Flowering Season: Late spring

7. Crapemyrtle (Lagerstroemia indica)

crape myrtle
Image by F Delventhal via Flickr

The Crapemyrtle is a small to medium-sized shrub or small tree with a moderately dense habit and often with a multi-trunked form.

The flowers are showy and pink, although the popularity of this flowering tree means that it is available in many different colors nowadays. The flowers feature wrinkled petals like crape paper. The foliage is dark green and changes to shades of red, orange, and yellow in the fall. The bark is thin, gray, and exfoliating.

The Crapemyrtle needs access to plenty of sunlight and water when young, but will tolerate drought once established. It will even grow in areas with limited soil space, making it perfect for those after a beautiful flowering tree in GA but only have access to a small yard. Plant in moist, well-drained soil.

Other Common Names: Crepe myrtle, Crêpe Myrtle, Crepeflower, Queen Flower

Growing Zones: 7-9

Average Size at Maturity: 15-25 ft tall and 6-15 ft wide

Flowering Season: June – fall

8. Sweetbay Magnolia (Magnolia virginiana)

sweetbay
Image by Plant Image Library via Flickr

The Sweetbay is a showy tree with creamy white, waxy fragrant flowers. The foliage is glossy green with a silvery underside.

The flowers measure 2-3” and have a slight lemony citrus aroma. The Sweetbay grows in a uniform elegant shape, making it well suited as a patio tree or for smaller spaces. Bright scarlet red seeded fruit ripens in the late summer and attracts many birds.

The Sweetbay prefers acidic wet, well-drained soils and has a medium to fast growth rate.

Other Common Names: Laurel Magnolia, Swampbay, White Bay, Beaver Tree, White Magnolia

Growing Zones: 5-10

Average Size at Maturity: 10-20 ft tall and 10-20 ft wide

Flowering Season: Late spring – early summer

9. Native Crabapple (Malus coronaria)

Native Crabapple (Malus coronaria)
Image by Cbaile19, via Wikimedia Commons

The Native Crabapple is a medium-sized deciduous tree with an irregular crown of wide-spreading branches on an often crooked trunk. Attractive, fragrant white flowers are produced in clusters and have a pink tinge to them.

The flowers are followed by small, greenish/yellow fruit with a sour taste. The foliage is coarsely toothed and ovate.

Whilst the Native Crabapple does best in full sun, it’ll also tolerate some shade. Plant in well-drained loamy soils.

Other Common Names: Sweet Crabapple, American Crabapple, Fragrant Crabapple, Garland Tree

Growing Zones: 4-8

Average Size at Maturity: 20-30 ft tall and 20-30 ft wide

Flowering Season: Spring

10. American Fringe Tree (Chionanthus virginicus)

fringetree
Image by F. D. Richards via Flickr

The American Fringe Tree is a deciduous small tree. The flowers are very showy and cover the tree with tassel-like creamy white blooms.

Its scientific name comes from chion meaning snow and Anthos meaning flower. Fall sees the foliage turn beautiful shades of yellow. Female trees produce berry-like metallic-blue fruit in the fall that proves very attractive to birds.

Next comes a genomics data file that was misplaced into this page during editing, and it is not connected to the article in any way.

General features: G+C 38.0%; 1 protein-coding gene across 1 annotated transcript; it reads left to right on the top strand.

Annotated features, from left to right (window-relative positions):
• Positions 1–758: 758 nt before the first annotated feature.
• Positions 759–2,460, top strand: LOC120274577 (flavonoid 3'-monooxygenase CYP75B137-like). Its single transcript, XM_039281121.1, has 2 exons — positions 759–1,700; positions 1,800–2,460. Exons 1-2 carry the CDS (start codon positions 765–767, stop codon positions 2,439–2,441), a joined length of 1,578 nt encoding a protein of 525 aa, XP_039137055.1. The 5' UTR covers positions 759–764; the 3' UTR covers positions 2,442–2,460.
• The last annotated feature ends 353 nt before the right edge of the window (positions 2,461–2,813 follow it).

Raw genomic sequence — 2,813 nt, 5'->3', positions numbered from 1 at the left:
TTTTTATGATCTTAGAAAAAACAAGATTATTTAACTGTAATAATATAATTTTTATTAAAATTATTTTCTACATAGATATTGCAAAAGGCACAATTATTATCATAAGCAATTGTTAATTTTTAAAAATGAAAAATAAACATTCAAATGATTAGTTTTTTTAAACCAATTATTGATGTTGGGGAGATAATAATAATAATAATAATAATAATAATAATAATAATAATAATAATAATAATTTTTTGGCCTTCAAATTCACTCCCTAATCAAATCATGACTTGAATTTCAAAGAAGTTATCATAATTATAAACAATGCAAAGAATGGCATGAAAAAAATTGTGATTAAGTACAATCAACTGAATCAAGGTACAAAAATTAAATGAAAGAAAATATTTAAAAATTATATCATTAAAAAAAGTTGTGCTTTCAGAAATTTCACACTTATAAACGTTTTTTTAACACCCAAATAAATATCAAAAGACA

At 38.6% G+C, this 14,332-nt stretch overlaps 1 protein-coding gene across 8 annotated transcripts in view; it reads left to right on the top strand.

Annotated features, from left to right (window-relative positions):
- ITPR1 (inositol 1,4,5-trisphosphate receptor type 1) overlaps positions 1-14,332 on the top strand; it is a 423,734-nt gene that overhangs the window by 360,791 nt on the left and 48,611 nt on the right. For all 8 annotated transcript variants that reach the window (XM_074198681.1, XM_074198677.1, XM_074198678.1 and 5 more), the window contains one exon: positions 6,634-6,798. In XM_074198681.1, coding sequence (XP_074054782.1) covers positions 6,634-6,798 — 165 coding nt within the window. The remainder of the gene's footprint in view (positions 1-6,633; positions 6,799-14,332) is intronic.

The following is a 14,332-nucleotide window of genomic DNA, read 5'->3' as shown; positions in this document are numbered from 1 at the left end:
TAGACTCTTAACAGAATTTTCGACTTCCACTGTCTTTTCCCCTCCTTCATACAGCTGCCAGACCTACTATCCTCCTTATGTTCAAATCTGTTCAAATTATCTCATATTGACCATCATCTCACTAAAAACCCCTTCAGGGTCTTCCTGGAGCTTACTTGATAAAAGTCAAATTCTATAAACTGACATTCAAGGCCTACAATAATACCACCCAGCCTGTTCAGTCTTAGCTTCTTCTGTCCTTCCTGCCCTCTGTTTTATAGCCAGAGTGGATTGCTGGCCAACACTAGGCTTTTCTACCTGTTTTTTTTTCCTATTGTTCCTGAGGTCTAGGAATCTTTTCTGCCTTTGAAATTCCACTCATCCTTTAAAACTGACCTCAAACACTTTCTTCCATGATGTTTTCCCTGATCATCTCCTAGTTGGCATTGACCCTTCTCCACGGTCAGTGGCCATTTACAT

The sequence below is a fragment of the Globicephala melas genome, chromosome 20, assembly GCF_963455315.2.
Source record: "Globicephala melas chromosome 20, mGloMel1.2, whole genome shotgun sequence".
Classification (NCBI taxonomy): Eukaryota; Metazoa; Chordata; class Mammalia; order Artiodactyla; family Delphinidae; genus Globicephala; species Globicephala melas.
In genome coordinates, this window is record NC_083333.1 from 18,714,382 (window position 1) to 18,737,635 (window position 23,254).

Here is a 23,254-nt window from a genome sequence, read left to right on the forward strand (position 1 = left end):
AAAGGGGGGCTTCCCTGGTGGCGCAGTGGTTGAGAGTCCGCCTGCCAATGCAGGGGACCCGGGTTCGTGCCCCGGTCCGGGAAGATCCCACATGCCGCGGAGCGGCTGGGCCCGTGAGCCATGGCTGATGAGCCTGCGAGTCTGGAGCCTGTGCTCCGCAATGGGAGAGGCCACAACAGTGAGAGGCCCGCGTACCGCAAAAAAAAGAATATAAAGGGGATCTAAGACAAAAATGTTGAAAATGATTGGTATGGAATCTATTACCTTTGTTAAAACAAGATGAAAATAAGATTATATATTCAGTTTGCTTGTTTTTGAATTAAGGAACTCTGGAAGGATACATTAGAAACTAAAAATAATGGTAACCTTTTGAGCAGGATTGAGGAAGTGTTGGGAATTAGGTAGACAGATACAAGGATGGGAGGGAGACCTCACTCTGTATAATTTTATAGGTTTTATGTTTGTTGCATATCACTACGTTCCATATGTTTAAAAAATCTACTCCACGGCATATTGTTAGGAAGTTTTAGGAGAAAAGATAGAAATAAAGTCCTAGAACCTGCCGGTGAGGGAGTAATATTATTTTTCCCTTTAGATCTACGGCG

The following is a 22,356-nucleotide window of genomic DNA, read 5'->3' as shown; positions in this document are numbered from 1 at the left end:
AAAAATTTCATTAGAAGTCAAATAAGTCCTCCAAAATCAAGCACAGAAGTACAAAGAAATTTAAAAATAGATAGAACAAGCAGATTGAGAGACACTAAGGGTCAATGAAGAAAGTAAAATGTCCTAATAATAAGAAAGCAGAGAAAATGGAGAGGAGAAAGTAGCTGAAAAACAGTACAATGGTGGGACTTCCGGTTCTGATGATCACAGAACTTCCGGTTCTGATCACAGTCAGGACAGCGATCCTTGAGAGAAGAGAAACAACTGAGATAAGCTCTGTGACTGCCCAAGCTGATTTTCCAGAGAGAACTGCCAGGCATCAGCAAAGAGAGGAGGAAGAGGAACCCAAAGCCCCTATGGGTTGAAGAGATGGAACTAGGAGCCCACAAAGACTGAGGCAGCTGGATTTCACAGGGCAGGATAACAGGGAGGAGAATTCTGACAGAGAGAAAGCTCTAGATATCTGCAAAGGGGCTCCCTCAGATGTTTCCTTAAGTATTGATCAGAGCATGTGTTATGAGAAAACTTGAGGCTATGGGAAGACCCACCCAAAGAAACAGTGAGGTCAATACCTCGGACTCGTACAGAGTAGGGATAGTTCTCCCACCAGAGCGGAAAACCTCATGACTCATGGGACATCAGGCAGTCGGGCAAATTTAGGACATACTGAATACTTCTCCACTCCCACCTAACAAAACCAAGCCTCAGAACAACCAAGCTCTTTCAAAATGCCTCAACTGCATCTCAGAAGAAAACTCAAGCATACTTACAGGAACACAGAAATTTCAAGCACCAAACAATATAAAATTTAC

The American Fringe Tree provides interest throughout the seasons so makes a good tree for front or back yards, as well as for those who want to maximize their space.

The bark features dark brown scaly ridges and red furrows provide winter interest. The American Fringe Tree generally grows in a multi-trunked rounded habit but can be trained to a single-trunked tree.

Other Common Names: American Fringetree, Fringetree, Old Man’s Beard, Grancy Gray Beard, White Fringetree, Sweetheart Tree

Growing Zones: 3a-9b

Average Size at Maturity: 12-20 ft tall and 12-15 ft wide

Flowering Season: Late spring

11. American Yellowwood (Cladrastis kentukea)

yellowwood
Image by stanze via Flickr

The American Yellowwood features a round canopy and smooth gray bark. The flowers are wisteria-like and appear on loose pendulous pannicles measuring a foot long, and droop from the branches. They are usually white in color but can have a pink shade at times.

The flowers give way to bean-like pods which persist into the winter. The leaves are large and compound, and feature 7-9 ovoid to ovate leaflets and turn striking shades of golden-orange/yellow in the fall.

Late summer sees the pods change from yellow to purple-brown/brown. The American Yellowwood thrives best in warm and sunny conditions.

Other Common Names: Kentucky Yellowwood

Growing Zones: 4-9

Average Size at Maturity: 35-45 ft tall and 40-50 ft wide

Flowering Season: Late spring

12. Tulip Poplar (Liriodendron tulipifera)

tulip tree
Image by kiwinz via Flickr

The Tulip Poplar is a fast-growing tree with a straight and upright growth habit. The crown is narrow in youth but later grows into a conical shape, with the oldest trees having broad oval crowns. The trunk is gray to light gray and develops shallow grooves with age.

The leaves have 4 lobes and are incised with a ‘V,’ and the underside is light green. The fruit is conical and consists of many winged nutlets pressed together in a spiral.

The flowers of the Tulip Poplar are held high up in the crown, sometimes obscured from view, and resemble Tulips, as the common name implies. They are greenish/yellow with hints of red and orange. The Tulip Poplar has a deep-reaching penetrating taproot so deep loose soil is required.

Other Common Names: Tulip Tree, Yellow Poplar

Growing Zones: 4-9

Average Size at Maturity: 70-90 ft tall and 30-40 ft wide

Flowering Season: April

13. Limelight Hardy Hydrangea Tree (Hydrangea paniculata ‘Limelight’)

limelight hydrangea
Image by Michele Dorsey Walfred via Flickr

The Limelight Hardy Hydrangea is a small tree that’s remarkably easy to grow. It features creamy white blossoms that arrive in late summer and fade to green during the fall, meaning you get an extended period to enjoy the blossom.

The flowers are upright and elongated, measuring almost 12” long. It’s a small-sized tree reaching only 10 ft in height so is perfect for smaller spaces or patios for your GA yard.

The Hardy Hydrangea will tolerate almost any conditions, including extreme heat and cold, drought, and salt.

Other Common Names: Limelight Hydrangea

Growing Zones: 3a-9a

Average Size at Maturity: 6-10 ft tall and 5-6 ft wide

Flowering Season: Late summer to fall

14. Eastern Redbud (Cercis canadensis)

redbud
Image by Judy Gallagher via Flickr